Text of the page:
Richard Lagravenese’s adaptation of the YA supernatural romance novel Beautiful Creatures is deliciously overripe; it plays like Twilight with a fat dose of Bell, Book, and Candle (or its high-camp TV analog, Bewitched). In the role of Ethan Wate, the mortal hero, Alden Ehrenreich is a fascinating hybrid; he has Leo DiCaprio’s heavy brow and Jack Nicholson’s vaulting brows, as if the stars had mated on the set of The Departed. This lovelorn joker reads Slaughterhouse-Five, Tropic of Cancer, and other banned books that elicit murmurs of disapproval in a rural South Carolina high school full of Bible-bearing cheerleaders. Then, one day, a dark-haired girl, Lena Duchannes (rhymes with “rain”), arrives reading … wait for it … Charles Bukowski. Instantly you intuit the couple’s destiny: love, marriage, rehab. In the book by Kami Garcia and Margaret Stohl, Ethan and Lena’s first car ride is awkward and not particularly auspicious. LaGravenese turns it into a screwball volley that would make Preston Sturges tip his yachting cap. He asks if Bukowski is good, and she says, “Define good.” The encounter ends when Lena fends off Ethan’s request to see the inside of her uncle’s antebellum manse, Ravenwood: “I don’t feel like being the haunted-house attraction today.” But Ethan has a thing for haunted houses. He has visions of a woman wailing and raging on a hillside amid a Civil War battle, the woman like Lena, the manor like Ravenwood. It stands to reason he must be—mutatis mutandis—the soldier on the ground with the bullet holes. This is obviously a saga that will span centuries, not to mention sequels and prequels.
Lena is played by Alice Englert, daughter of Aussie art-house darling Jane Campion and a thoughtful, self-contained actress—she grows on you. (Also, her eyeliner grows on her—I’m guessing the filmmakers fiddled with her look over the course of shooting.) You don’t cast Jane Campion’s kid if your intentions are lowly (or lowbrow), and LaGravenese—whose excellent rat-a-tat psychodramas include Living Out Loud and the screenplays for The Fisher King and The Ref—is all in. Englert and Ehrenreich don’t just stare dopily at each other, practicing Mormon forbearance. They’re grabby—and gabby. They talk about, like, ideas. The most worrisome thing is Lena’s temper, which manifests itself like lightning strikes and rain showers focused exclusively on one person. Indeed, the grown-ups know that if these kids get together seriously, something very bad will happen—either now or in the sequels and prequels.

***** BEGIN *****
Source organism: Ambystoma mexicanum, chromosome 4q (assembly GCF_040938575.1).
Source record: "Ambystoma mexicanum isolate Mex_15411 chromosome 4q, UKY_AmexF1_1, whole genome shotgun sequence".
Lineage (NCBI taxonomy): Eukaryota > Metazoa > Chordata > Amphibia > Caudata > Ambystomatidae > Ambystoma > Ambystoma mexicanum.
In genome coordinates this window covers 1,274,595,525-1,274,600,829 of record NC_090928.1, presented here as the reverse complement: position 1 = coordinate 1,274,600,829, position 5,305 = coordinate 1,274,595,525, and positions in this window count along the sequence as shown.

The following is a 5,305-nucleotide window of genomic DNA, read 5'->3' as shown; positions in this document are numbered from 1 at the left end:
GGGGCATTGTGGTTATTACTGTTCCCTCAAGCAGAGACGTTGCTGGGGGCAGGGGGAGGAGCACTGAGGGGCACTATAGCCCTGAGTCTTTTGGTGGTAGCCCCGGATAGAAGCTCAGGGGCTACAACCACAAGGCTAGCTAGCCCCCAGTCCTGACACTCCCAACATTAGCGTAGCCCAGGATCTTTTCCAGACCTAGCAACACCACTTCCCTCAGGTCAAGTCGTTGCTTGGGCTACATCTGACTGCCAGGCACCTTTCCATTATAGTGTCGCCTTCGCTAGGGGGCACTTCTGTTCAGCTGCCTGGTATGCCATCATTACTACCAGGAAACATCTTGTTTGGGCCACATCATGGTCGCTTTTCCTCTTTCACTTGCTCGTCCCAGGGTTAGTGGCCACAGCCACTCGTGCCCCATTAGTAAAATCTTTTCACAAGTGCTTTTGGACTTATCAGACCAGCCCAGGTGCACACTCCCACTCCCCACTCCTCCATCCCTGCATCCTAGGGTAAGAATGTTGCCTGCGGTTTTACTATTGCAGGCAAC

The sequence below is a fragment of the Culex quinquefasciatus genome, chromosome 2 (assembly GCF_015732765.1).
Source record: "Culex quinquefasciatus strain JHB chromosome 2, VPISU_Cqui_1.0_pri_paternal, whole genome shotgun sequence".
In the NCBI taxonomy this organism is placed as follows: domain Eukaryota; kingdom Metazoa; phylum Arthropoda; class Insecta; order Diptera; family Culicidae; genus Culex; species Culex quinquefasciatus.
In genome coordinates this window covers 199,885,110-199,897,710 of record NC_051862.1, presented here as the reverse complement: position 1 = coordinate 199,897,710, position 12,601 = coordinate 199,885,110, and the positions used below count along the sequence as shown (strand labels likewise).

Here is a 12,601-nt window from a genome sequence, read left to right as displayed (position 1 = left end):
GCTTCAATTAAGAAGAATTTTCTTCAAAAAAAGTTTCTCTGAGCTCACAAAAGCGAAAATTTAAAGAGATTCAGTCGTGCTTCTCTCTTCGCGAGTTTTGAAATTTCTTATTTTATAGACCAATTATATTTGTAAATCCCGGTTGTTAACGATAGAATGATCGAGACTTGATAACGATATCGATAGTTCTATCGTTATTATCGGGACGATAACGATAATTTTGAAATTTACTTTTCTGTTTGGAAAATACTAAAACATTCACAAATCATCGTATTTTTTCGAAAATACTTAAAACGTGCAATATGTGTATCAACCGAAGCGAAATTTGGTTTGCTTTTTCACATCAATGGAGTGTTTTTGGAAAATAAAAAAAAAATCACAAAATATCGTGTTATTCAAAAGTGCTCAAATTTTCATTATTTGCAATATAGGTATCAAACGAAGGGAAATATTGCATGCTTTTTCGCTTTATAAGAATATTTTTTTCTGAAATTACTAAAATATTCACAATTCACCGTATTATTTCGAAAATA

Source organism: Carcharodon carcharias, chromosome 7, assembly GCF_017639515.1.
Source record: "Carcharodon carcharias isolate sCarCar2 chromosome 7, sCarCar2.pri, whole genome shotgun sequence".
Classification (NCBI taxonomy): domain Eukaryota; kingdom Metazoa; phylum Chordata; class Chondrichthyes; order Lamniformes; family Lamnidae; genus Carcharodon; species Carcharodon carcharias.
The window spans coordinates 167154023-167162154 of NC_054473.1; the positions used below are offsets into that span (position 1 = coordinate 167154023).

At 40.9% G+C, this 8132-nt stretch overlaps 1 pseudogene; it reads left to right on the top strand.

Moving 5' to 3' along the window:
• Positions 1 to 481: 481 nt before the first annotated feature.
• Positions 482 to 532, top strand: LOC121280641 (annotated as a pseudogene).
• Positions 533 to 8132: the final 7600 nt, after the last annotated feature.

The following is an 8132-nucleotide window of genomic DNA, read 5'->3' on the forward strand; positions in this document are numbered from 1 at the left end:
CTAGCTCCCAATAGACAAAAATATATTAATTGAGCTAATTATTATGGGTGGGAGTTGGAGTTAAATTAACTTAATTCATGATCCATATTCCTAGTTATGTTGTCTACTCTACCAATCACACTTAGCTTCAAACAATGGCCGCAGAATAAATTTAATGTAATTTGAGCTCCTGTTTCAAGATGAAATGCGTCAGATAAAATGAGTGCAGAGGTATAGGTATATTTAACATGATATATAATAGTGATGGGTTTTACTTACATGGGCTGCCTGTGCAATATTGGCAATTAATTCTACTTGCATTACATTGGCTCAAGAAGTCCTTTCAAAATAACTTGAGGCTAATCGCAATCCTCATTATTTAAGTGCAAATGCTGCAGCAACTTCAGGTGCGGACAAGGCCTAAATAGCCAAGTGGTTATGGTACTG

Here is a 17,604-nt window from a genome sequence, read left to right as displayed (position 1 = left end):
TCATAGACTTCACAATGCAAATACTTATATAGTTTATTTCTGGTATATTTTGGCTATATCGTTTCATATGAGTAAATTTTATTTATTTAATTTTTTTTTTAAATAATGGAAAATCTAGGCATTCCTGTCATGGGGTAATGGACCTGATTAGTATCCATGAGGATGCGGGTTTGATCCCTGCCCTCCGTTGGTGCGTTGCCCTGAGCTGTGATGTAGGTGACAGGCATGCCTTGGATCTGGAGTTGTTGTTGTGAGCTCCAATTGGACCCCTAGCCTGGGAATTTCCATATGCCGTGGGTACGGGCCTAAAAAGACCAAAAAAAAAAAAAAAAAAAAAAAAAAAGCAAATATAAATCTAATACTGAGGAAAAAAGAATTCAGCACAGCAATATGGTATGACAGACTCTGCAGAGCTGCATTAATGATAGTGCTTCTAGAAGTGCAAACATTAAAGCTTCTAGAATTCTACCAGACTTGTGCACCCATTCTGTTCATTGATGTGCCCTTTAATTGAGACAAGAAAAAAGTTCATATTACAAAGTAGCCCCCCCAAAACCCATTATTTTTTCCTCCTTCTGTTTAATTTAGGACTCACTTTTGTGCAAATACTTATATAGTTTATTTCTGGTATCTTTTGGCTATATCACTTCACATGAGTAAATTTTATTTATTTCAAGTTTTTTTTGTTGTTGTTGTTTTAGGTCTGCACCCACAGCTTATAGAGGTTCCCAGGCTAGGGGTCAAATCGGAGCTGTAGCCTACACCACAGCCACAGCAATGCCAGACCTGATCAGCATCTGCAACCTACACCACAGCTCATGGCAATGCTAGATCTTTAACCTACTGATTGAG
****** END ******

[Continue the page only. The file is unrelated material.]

Jeremy Irons and Emma Thompson play “casters” (i.e., spell-casters) dueling over Lena’s fate. Macon Ravenwood (Lena’s uncle) is icy, sallow, thin-lipped, every line withering into a sardonic sigh. Sarafine Duchannes is cackling, hooting, high on the hog—and since Sarafine uses the body of Ethan’s best friend’s prim mother, Thompson gets to overact in two distinct styles. The pair face off in a church. At issue is the point in a caster’s life—it seems to come a short time after the arrival of boobs or pubes—when a certain curse kicks in and the dark side takes over. Lena’s mom went dark. So did Lena’s good-girl cousin (Emmy Rossum), who now wears black lace and corsets and makes like Rita Hayworth and Marilyn Monroe. I frankly didn’t see the problem vis-à-vis the dishy cousin, but the curse will supposedly spell trouble for Ethan and Lena. Perhaps the housekeeping supernatural librarian can advise. She’s played by Viola Davis, for whom LaGravenese merged two roles, proving prominent black actresses are no longer confined in big-studio pictures to domestics or fortune-tellers for white people. They can play domestics who are also fortune-tellers for white people!
I enjoyed this piece of southern-fried screwball Gothic whimsy (with jolts of CGI spell-casting for the multiplex crowd) so much that I’m sad to admit that it’s nowhere near as potent as Twilight. I’m hardly a Twi-hard: I remember my bafflement at New Moon when all those texting teenage girls were suddenly mesmerized by a movie that moved at the speed of a tectonic plate, greeting Edward the Ruby-Lipped Effigy and Jacob the Human Muscle Chart with shrieks dissolving into moans and giddy whispers. But writer Stephenie Meyer got hold of something creepy in American (not just Mormon or Catholic) culture—what happens when waves of erotic longing collide with waves of shame and body horror. Beautiful Creatures isn’t pure camp—there’s some real emotion in there. But not enough to hit you on a primal level. Can a movie in this florid genre pack a wallop if it’s too cool for Sunday school?